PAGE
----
Written By: Ryan McCaughey, PhD
The Supreme Court has sent the CTIA v. Berkeley case ack to the Ninth Circuit Court of Appeals for reconsideration. The Berkeley "Right to Know" Ordinance requires that cellphone retailers display the following notification:
“To assure safety, the Federal Government requires that cellphones meet radiofrequency (RF) exposure guidelines. If you carry or use your phone in a pants or shirt pocket or tucked into a bra when the phone is on and connected to a wireless network, you may exceed the federal guidelines for exposure to RF radiation. Refer to the instructions in your phone or user manual for information about how to use your phone safely.”
The cell phone industry, represented by the CTIA, contends that the City of Berkeley is violating retailers’ freedom of speech by requiring them to post a misleading and “inflammatory” message. Instead of hearing the case, the Supreme Court sent the case back to the appeals court for further consideration because of the similarities to the NIFLA v. Becerra case, in which the court recently ruled that the state of California violated the First Amendment rights of pregnancy crisis centers by requiring them to inform pregnant women of all available options of medical reproductive care.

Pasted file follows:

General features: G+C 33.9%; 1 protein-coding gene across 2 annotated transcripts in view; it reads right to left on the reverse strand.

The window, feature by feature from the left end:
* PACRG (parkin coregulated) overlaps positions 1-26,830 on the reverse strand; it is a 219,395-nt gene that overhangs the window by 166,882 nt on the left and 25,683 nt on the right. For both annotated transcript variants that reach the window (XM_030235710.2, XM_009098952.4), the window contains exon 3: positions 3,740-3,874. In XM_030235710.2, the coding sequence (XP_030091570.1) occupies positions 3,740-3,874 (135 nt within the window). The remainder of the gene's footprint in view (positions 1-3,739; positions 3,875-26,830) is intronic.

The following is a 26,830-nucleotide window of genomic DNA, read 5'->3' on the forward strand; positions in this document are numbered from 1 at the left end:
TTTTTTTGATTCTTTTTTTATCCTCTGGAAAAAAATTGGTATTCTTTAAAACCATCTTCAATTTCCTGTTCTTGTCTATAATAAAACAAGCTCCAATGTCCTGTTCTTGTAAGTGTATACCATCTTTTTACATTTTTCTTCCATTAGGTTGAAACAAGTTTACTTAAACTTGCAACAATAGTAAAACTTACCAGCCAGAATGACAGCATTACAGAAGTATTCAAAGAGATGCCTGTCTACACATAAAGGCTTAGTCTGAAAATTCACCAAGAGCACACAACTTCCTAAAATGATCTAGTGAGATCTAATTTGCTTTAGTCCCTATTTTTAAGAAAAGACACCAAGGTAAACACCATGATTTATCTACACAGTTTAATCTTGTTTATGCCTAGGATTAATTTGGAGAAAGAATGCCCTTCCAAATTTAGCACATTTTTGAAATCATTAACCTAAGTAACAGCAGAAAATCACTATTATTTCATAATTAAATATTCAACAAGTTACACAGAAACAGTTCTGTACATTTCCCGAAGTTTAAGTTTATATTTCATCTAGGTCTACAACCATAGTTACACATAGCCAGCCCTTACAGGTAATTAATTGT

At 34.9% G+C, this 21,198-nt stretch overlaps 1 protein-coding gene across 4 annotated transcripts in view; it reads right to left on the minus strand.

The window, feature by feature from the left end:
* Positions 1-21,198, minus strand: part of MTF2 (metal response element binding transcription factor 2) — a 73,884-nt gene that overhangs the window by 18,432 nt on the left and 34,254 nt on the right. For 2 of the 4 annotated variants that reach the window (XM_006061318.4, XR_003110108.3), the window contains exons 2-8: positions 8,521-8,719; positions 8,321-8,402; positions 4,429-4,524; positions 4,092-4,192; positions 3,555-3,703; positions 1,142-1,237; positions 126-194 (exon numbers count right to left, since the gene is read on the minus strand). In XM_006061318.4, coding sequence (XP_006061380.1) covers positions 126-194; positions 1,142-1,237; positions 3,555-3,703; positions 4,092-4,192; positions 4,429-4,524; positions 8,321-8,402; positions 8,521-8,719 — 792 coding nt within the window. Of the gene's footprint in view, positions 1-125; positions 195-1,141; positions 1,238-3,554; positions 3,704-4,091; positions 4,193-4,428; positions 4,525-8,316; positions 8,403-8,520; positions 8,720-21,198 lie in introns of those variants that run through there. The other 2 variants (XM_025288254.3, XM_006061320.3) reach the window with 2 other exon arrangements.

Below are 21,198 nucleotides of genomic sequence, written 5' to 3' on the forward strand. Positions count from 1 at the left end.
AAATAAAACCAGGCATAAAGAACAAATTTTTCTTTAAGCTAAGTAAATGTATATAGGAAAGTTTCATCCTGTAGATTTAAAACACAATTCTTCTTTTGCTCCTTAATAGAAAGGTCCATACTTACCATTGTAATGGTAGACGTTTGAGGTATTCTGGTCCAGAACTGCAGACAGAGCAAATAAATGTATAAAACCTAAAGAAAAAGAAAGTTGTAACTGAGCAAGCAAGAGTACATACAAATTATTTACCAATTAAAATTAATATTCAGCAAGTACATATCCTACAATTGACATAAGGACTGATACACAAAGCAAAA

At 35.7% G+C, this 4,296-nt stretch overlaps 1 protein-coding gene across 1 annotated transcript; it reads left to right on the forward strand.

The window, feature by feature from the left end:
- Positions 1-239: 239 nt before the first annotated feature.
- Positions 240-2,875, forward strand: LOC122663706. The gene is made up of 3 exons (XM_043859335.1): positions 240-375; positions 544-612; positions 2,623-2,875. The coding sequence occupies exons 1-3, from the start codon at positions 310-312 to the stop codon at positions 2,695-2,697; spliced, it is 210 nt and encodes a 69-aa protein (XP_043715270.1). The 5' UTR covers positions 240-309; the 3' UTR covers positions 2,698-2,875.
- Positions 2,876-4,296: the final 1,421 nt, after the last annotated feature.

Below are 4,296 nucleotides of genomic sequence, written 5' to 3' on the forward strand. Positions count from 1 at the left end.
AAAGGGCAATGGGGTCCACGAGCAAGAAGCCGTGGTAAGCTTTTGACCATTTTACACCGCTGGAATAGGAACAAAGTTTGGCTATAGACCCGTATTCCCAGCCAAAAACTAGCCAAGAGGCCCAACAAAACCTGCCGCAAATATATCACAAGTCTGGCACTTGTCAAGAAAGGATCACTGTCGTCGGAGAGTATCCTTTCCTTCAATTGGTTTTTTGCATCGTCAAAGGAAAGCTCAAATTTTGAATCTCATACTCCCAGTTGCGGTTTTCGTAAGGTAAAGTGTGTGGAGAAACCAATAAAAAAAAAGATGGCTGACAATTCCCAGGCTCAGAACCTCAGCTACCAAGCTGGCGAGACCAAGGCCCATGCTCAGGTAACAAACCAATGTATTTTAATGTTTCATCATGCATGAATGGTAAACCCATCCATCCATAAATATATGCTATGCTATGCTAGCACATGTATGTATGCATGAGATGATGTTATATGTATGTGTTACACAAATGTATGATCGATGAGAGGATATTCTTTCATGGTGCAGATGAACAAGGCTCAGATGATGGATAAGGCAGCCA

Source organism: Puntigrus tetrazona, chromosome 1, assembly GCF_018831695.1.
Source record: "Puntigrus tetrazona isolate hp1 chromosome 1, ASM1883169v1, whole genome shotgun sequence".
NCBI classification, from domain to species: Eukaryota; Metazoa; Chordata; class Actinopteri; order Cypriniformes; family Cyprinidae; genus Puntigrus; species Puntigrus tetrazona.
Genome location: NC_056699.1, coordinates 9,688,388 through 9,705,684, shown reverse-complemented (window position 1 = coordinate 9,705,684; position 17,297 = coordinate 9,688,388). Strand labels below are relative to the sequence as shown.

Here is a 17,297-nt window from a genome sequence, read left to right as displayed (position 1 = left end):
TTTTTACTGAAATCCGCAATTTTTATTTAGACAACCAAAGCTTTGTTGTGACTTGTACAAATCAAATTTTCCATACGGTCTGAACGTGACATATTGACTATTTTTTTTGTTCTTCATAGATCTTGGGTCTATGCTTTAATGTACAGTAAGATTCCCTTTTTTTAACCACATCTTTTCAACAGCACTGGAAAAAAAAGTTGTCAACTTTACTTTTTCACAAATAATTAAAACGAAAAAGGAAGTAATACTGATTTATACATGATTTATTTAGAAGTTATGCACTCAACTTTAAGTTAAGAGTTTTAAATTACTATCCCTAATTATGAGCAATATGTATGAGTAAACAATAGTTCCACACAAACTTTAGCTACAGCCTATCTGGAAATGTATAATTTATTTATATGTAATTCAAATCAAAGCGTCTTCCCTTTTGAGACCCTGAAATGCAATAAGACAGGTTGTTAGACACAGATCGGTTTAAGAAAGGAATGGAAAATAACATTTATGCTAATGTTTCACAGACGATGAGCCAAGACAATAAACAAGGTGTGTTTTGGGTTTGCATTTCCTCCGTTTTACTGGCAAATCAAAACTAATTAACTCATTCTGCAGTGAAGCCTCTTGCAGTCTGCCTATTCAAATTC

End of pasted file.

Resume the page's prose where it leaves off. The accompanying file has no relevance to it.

However, the City of Berkeley are hopeful the ordinance will be upheld because in their ruling in NIFLA v. Becerra the Court stated that they "do not question the legality of health and safety warnings long considered permissible, or purely factual and uncontroversial disclosures about commercial products." The City argue that the notice is purely factual and does not make any claims about risks from cell phone use. And since the ordinance has been in effect for more than two years without creating any controversy among consumers or disruption to cell phone retail businesses in the city, it is uncontroversial.
In April 2017 the Ninth Circuit Court of Appeals concluded that this statement “did no more than alert consumers" to disclosures already in their user manuals. All phones come with a warning to keep your phone away from your body. For example, the Samsung Galaxy S8 manual advises: “Body-worn SAR testing has been carried out at a separation distance of 1.5 cm. To meet RF exposure guidelines during body-worn operation, the device should be positioned at least this distance away from the body.”